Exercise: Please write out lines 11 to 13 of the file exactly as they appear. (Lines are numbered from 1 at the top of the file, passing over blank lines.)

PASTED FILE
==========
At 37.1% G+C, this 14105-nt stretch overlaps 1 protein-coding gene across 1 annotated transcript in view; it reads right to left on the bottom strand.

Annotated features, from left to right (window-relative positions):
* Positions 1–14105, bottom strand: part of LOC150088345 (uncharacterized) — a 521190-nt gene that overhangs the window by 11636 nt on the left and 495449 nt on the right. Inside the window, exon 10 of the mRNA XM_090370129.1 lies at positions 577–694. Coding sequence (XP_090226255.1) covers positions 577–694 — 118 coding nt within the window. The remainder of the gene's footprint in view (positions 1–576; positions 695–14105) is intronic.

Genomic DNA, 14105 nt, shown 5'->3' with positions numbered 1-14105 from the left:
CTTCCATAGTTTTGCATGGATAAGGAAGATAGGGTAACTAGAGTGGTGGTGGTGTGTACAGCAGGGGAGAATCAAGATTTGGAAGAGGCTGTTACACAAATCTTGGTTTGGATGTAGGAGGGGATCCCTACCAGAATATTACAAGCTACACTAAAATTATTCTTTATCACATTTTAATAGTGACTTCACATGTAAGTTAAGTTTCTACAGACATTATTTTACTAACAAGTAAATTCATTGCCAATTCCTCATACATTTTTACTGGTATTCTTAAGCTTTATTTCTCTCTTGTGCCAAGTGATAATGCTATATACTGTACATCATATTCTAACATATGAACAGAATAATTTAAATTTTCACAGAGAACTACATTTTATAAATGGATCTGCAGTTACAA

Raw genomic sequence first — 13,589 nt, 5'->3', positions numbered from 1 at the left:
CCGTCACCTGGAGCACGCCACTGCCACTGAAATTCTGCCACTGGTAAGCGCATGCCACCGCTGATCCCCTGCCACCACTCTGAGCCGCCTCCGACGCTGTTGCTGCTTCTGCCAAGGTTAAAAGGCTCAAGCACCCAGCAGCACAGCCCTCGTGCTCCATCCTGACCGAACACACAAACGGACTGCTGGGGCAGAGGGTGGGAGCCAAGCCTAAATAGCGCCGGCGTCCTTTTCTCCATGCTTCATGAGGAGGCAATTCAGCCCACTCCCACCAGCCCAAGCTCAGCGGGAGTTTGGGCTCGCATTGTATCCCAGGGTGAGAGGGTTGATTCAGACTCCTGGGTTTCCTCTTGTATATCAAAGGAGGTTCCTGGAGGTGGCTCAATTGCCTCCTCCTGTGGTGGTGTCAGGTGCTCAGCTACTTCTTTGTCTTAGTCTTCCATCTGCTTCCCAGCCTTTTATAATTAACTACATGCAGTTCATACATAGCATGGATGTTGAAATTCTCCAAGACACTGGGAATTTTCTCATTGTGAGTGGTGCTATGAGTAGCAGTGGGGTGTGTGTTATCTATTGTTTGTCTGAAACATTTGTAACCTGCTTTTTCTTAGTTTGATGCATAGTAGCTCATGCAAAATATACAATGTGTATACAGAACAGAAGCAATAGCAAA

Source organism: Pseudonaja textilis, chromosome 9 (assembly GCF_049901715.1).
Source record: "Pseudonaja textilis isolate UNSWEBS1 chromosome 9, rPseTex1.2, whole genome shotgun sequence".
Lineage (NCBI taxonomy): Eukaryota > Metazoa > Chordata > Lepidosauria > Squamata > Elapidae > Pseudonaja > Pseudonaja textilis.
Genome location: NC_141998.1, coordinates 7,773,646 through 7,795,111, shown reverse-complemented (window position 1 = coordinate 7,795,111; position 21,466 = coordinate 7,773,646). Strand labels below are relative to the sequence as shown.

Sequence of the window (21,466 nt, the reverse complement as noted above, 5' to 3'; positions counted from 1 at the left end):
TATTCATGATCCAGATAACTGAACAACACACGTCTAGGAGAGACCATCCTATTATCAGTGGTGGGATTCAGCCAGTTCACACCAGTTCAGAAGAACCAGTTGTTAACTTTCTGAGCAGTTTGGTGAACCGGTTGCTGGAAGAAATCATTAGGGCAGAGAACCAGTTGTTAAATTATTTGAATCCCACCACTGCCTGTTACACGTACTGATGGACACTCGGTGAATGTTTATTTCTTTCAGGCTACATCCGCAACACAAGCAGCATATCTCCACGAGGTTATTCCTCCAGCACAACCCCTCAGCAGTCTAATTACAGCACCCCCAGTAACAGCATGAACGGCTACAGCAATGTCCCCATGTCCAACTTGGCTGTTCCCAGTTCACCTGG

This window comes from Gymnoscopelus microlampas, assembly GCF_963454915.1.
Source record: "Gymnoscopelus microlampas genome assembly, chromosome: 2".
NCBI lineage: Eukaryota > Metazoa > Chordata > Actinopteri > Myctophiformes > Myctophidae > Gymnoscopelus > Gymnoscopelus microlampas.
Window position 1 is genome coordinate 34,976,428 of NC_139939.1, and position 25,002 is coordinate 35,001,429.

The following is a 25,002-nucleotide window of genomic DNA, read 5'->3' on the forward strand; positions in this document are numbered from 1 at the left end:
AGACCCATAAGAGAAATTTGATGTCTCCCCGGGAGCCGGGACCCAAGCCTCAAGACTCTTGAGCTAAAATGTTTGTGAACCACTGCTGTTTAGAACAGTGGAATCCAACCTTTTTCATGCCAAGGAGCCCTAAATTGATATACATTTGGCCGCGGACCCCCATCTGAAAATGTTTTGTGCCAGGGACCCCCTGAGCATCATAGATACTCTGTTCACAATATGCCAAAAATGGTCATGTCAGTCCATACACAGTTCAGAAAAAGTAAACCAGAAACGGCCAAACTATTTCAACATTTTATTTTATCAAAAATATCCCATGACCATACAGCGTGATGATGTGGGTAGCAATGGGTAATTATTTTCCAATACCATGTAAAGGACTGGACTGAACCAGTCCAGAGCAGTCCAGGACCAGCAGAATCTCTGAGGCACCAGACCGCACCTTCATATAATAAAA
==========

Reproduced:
Genome location: NC_141998.1, coordinates 7,773,646 through 7,795,111, shown reverse-complemented (window position 1 = coordinate 7,795,111; position 21,466 = coordinate 7,773,646). Strand labels below are relative to the sequence as shown.

Sequence of the window (21,466 nt, the reverse complement as noted above, 5' to 3'; positions counted from 1 at the left end):
TATTCATGATCCAGATAACTGAACAACACACGTCTAGGAGAGACCATCCTATTATCAGTGGTGGGATTCAGCCAGTTCACACCAGTTCAGAAGAACCAGTTGTTAACTTTCTGAGCAGTTTGGTGAACCGGTTGCTGGAAGAAATCATTAGGGCAGAGAACCAGTTGTTAAATTATTTGAATCCCACCACTGCCTGTTACACGTACTGATGGACACTCGGTGAATGTTTATTTCTTTCAGGCTACATCCGCAACACAAGCAGCATATCTCCACGAGGTTATTCCTCCAGCACAACCCCTCAGCAGTCTAATTACAGCACCCCCAGTAACAGCATGAACGGCTACAGCAATGTCCCCATGTCCAACTTGGCTGTTCCCAGTTCACCTGG